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Food systems that work for people and the environment

Climate change requires us to think differently about protecting nature while ensuring food security is a reality for all.

Alice Ruhweza, International Maize and Wheat Improvement Center (CIMMYT) Board Member and Africa Regional Director for the World Wide Fund for Nature (WWF), presented on Nature Positive Food Systems for People and Planet on November 22.

Ruhweza has extensive experience working at the intersection of conservation and development in Africa and globally, fostering successful partnerships with a wide range of international institutions. She sits on the Board of The Global Ever-Greening Alliance and on the steering committee of the Future Earth Water-Food-Energy Nexus working group.

Agriculture has a growing environmental footprint, explained Ruhweza, and food emissions are expected to double by 2050. Exponential action is needed to find ways for food systems to co-exist successfully alongside biodiversity, while providing and maintaining healthy diets for humanity.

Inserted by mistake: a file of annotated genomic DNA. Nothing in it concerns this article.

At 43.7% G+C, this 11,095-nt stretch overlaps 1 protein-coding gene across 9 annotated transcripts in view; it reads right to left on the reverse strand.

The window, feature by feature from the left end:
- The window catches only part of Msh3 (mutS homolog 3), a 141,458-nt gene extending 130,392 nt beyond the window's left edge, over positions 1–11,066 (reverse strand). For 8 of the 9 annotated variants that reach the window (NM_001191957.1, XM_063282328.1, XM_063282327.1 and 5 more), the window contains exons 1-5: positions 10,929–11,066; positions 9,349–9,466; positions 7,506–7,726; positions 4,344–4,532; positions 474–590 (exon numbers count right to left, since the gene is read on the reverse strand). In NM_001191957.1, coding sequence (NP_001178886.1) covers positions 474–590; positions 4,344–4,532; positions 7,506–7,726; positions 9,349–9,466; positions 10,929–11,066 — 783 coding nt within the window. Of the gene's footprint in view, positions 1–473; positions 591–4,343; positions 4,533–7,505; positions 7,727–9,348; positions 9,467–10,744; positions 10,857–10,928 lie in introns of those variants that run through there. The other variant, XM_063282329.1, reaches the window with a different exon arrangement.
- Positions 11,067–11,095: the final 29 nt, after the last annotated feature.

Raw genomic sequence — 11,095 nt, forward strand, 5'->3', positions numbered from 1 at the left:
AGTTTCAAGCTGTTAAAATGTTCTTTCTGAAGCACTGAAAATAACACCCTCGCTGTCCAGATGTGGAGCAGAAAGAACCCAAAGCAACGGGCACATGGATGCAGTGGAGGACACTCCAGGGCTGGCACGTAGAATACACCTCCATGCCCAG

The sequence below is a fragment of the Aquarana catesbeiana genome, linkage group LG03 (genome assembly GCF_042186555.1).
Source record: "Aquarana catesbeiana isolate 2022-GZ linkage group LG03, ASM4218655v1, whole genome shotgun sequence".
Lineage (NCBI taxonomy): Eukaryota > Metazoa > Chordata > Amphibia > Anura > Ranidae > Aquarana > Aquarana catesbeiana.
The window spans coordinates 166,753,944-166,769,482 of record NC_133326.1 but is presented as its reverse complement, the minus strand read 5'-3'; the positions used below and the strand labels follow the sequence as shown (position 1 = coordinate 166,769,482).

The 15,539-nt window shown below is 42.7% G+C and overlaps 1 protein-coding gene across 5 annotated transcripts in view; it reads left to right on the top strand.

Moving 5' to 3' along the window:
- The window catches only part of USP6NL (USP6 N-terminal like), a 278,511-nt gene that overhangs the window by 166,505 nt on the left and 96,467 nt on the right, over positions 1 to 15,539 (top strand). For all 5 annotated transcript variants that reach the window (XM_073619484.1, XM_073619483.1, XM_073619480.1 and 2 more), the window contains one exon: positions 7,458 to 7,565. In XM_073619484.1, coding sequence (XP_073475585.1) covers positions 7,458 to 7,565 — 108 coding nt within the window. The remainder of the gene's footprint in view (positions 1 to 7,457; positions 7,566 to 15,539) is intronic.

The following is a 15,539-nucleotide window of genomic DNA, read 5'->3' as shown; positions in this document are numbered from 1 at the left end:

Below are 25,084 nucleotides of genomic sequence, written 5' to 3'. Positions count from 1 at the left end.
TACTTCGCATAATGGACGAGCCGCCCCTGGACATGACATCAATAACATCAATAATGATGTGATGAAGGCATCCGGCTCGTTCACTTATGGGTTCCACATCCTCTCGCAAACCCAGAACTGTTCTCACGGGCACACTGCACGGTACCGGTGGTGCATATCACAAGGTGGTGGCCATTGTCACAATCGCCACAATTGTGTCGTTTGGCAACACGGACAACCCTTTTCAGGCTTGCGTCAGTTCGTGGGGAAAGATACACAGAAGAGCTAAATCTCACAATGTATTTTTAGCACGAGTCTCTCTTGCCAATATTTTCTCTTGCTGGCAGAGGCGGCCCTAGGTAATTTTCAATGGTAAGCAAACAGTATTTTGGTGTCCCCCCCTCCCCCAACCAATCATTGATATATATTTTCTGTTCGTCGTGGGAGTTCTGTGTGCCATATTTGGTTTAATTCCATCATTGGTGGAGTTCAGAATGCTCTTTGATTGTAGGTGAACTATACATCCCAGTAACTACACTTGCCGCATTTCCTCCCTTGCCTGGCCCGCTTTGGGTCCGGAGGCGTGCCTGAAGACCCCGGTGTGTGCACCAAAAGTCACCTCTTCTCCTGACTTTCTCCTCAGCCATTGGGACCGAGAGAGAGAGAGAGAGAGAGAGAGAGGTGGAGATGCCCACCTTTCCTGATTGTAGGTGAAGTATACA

Ruhweza suggested three solutions for re-thinking the relationship between agriculture and nature: protecting the remaining natural habits from conversion to agriculture; managing agricultural landscapes in a way that support agriculture to enhance the richness and abundance of biodiversity and ecosystem functions, reduces greenhouse gas (GHG) emissions, and enhances resilience to climate change; and restoring degraded agricultural lands and soils to healthy natural habitats or to support sustainable food production.

Organizations like CIMMYT have an opportunity to close the triple gap: producing enough healthy good for a growing population on the same extent of cropland available today, while reducing farm level emissions.